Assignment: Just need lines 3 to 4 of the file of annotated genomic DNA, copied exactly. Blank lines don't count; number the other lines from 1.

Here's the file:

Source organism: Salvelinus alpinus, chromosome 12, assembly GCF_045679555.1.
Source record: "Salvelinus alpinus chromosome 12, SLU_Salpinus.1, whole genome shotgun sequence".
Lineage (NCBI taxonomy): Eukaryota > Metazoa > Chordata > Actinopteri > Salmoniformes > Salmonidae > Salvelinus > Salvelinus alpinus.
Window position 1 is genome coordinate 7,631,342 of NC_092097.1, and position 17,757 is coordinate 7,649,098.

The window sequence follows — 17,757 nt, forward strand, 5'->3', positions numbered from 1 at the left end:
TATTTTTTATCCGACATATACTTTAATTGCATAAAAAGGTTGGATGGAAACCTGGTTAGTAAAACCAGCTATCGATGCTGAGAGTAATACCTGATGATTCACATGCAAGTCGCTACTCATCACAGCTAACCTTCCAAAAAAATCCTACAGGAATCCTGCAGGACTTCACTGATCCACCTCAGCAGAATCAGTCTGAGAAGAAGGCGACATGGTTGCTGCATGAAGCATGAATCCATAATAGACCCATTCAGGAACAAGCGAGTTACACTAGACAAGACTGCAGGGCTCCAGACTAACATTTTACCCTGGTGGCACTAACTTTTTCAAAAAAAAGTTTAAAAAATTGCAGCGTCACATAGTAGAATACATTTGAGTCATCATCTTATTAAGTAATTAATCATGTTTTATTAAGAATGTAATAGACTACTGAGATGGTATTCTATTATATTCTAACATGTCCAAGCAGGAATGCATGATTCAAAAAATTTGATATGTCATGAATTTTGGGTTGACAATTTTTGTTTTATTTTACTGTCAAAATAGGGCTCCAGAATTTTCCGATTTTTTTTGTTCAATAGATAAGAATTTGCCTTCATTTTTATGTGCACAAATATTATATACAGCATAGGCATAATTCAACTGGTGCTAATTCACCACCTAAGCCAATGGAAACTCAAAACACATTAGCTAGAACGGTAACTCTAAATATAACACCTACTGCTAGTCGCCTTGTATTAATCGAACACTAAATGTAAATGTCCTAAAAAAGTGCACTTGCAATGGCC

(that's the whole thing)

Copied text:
Lineage (NCBI taxonomy): Eukaryota > Metazoa > Chordata > Actinopteri > Salmoniformes > Salmonidae > Salvelinus > Salvelinus alpinus.
Window position 1 is genome coordinate 7,631,342 of NC_092097.1, and position 17,757 is coordinate 7,649,098.